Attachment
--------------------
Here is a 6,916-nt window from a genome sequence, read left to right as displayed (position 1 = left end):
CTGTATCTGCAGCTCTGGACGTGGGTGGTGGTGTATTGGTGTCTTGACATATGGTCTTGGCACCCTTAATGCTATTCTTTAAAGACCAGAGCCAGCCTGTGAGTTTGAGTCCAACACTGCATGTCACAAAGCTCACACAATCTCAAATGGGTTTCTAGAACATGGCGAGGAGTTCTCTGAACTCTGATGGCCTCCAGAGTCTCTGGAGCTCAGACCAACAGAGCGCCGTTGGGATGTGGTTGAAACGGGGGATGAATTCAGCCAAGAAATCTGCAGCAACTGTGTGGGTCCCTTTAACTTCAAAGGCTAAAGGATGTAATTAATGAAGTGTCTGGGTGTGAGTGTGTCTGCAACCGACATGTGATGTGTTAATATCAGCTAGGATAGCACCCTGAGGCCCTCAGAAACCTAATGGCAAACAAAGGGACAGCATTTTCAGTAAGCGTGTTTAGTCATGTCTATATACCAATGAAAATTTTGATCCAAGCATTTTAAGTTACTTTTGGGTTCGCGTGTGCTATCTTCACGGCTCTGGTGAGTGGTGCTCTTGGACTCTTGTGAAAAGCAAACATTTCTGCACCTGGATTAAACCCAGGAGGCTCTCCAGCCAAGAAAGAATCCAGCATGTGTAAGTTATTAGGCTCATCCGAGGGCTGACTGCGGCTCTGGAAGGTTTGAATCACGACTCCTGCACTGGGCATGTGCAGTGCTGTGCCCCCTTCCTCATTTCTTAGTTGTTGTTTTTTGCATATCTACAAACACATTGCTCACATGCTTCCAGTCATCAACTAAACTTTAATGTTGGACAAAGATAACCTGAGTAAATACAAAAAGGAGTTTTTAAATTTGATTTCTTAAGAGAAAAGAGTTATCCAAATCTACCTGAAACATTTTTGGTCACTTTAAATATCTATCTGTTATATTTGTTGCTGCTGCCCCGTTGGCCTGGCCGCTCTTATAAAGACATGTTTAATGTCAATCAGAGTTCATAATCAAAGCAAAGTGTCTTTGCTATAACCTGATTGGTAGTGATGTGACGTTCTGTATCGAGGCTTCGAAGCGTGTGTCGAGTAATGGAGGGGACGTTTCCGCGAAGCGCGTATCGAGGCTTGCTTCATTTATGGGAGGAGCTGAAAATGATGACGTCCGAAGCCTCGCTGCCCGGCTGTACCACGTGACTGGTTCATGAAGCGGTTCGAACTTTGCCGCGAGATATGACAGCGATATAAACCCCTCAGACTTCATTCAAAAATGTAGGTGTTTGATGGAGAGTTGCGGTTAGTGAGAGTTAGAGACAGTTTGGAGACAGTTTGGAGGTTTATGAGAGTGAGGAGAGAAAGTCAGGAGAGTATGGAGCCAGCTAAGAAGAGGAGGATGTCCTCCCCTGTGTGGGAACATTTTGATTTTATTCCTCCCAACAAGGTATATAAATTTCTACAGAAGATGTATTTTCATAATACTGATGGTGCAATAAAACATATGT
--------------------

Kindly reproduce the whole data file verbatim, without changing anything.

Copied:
Here is a 6,916-nt window from a genome sequence, read left to right as displayed (position 1 = left end):
CTGTATCTGCAGCTCTGGACGTGGGTGGTGGTGTATTGGTGTCTTGACATATGGTCTTGGCACCCTTAATGCTATTCTTTAAAGACCAGAGCCAGCCTGTGAGTTTGAGTCCAACACTGCATGTCACAAAGCTCACACAATCTCAAATGGGTTTCTAGAACATGGCGAGGAGTTCTCTGAACTCTGATGGCCTCCAGAGTCTCTGGAGCTCAGACCAACAGAGCGCCGTTGGGATGTGGTTGAAACGGGGGATGAATTCAGCCAAGAAATCTGCAGCAACTGTGTGGGTCCCTTTAACTTCAAAGGCTAAAGGATGTAATTAATGAAGTGTCTGGGTGTGAGTGTGTCTGCAACCGACATGTGATGTGTTAATATCAGCTAGGATAGCACCCTGAGGCCCTCAGAAACCTAATGGCAAACAAAGGGACAGCATTTTCAGTAAGCGTGTTTAGTCATGTCTATATACCAATGAAAATTTTGATCCAAGCATTTTAAGTTACTTTTGGGTTCGCGTGTGCTATCTTCACGGCTCTGGTGAGTGGTGCTCTTGGACTCTTGTGAAAAGCAAACATTTCTGCACCTGGATTAAACCCAGGAGGCTCTCCAGCCAAGAAAGAATCCAGCATGTGTAAGTTATTAGGCTCATCCGAGGGCTGACTGCGGCTCTGGAAGGTTTGAATCACGACTCCTGCACTGGGCATGTGCAGTGCTGTGCCCCCTTCCTCATTTCTTAGTTGTTGTTTTTTGCATATCTACAAACACATTGCTCACATGCTTCCAGTCATCAACTAAACTTTAATGTTGGACAAAGATAACCTGAGTAAATACAAAAAGGAGTTTTTAAATTTGATTTCTTAAGAGAAAAGAGTTATCCAAATCTACCTGAAACATTTTTGGTCACTTTAAATATCTATCTGTTATATTTGTTGCTGCTGCCCCGTTGGCCTGGCCGCTCTTATAAAGACATGTTTAATGTCAATCAGAGTTCATAATCAAAGCAAAGTGTCTTTGCTATAACCTGATTGGTAGTGATGTGACGTTCTGTATCGAGGCTTCGAAGCGTGTGTCGAGTAATGGAGGGGACGTTTCCGCGAAGCGCGTATCGAGGCTTGCTTCATTTATGGGAGGAGCTGAAAATGATGACGTCCGAAGCCTCGCTGCCCGGCTGTACCACGTGACTGGTTCATGAAGCGGTTCGAACTTTGCCGCGAGATATGACAGCGATATAAACCCCTCAGACTTCATTCAAAAATGTAGGTGTTTGATGGAGAGTTGCGGTTAGTGAGAGTTAGAGACAGTTTGGAGACAGTTTGGAGGTTTATGAGAGTGAGGAGAGAAAGTCAGGAGAGTATGGAGCCAGCTAAGAAGAGGAGGATGTCCTCCCCTGTGTGGGAACATTTTGATTTTATTCCTCCCAACAAGGTATATAAATTTCTACAGAAGATGTATTTTCATAATACTGATGGTGCAATAAAACATATGT